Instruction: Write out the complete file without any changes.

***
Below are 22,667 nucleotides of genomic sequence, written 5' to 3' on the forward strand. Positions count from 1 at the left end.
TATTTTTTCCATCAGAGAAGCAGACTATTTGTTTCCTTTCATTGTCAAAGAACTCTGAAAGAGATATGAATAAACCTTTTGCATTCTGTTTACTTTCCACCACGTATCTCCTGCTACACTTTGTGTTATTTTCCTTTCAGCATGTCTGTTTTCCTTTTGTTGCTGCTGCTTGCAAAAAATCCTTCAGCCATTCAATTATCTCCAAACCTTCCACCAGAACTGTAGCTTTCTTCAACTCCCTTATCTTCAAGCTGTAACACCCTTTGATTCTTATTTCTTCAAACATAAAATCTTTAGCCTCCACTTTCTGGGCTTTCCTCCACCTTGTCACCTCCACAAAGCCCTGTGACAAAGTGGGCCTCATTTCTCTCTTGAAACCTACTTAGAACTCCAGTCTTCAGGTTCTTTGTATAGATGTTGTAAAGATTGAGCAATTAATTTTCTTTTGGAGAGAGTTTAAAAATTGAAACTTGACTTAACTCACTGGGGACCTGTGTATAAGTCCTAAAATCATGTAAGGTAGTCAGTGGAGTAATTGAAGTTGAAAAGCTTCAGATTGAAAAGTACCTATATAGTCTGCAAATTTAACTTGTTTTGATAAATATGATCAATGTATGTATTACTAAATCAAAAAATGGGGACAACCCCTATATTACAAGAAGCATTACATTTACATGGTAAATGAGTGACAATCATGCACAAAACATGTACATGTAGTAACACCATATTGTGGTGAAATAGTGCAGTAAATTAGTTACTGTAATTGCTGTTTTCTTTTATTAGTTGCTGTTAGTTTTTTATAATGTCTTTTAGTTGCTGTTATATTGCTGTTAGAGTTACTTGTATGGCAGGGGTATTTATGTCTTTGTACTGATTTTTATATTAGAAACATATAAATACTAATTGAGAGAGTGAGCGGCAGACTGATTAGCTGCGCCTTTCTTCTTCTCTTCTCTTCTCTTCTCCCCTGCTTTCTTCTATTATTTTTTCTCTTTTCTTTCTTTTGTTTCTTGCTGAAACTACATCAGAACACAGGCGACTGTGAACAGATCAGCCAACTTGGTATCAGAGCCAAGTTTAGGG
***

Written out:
Below are 22,667 nucleotides of genomic sequence, written 5' to 3' on the forward strand. Positions count from 1 at the left end.
TATTTTTTCCATCAGAGAAGCAGACTATTTGTTTCCTTTCATTGTCAAAGAACTCTGAAAGAGATATGAATAAACCTTTTGCATTCTGTTTACTTTCCACCACGTATCTCCTGCTACACTTTGTGTTATTTTCCTTTCAGCATGTCTGTTTTCCTTTTGTTGCTGCTGCTTGCAAAAAATCCTTCAGCCATTCAATTATCTCCAAACCTTCCACCAGAACTGTAGCTTTCTTCAACTCCCTTATCTTCAAGCTGTAACACCCTTTGATTCTTATTTCTTCAAACATAAAATCTTTAGCCTCCACTTTCTGGGCTTTCCTCCACCTTGTCACCTCCACAAAGCCCTGTGACAAAGTGGGCCTCATTTCTCTCTTGAAACCTACTTAGAACTCCAGTCTTCAGGTTCTTTGTATAGATGTTGTAAAGATTGAGCAATTAATTTTCTTTTGGAGAGAGTTTAAAAATTGAAACTTGACTTAACTCACTGGGGACCTGTGTATAAGTCCTAAAATCATGTAAGGTAGTCAGTGGAGTAATTGAAGTTGAAAAGCTTCAGATTGAAAAGTACCTATATAGTCTGCAAATTTAACTTGTTTTGATAAATATGATCAATGTATGTATTACTAAATCAAAAAATGGGGACAACCCCTATATTACAAGAAGCATTACATTTACATGGTAAATGAGTGACAATCATGCACAAAACATGTACATGTAGTAACACCATATTGTGGTGAAATAGTGCAGTAAATTAGTTACTGTAATTGCTGTTTTCTTTTATTAGTTGCTGTTAGTTTTTTATAATGTCTTTTAGTTGCTGTTATATTGCTGTTAGAGTTACTTGTATGGCAGGGGTATTTATGTCTTTGTACTGATTTTTATATTAGAAACATATAAATACTAATTGAGAGAGTGAGCGGCAGACTGATTAGCTGCGCCTTTCTTCTTCTCTTCTCTTCTCTTCTCCCCTGCTTTCTTCTATTATTTTTTCTCTTTTCTTTCTTTTGTTTCTTGCTGAAACTACATCAGAACACAGGCGACTGTGAACAGATCAGCCAACTTGGTATCAGAGCCAAGTTTAGGG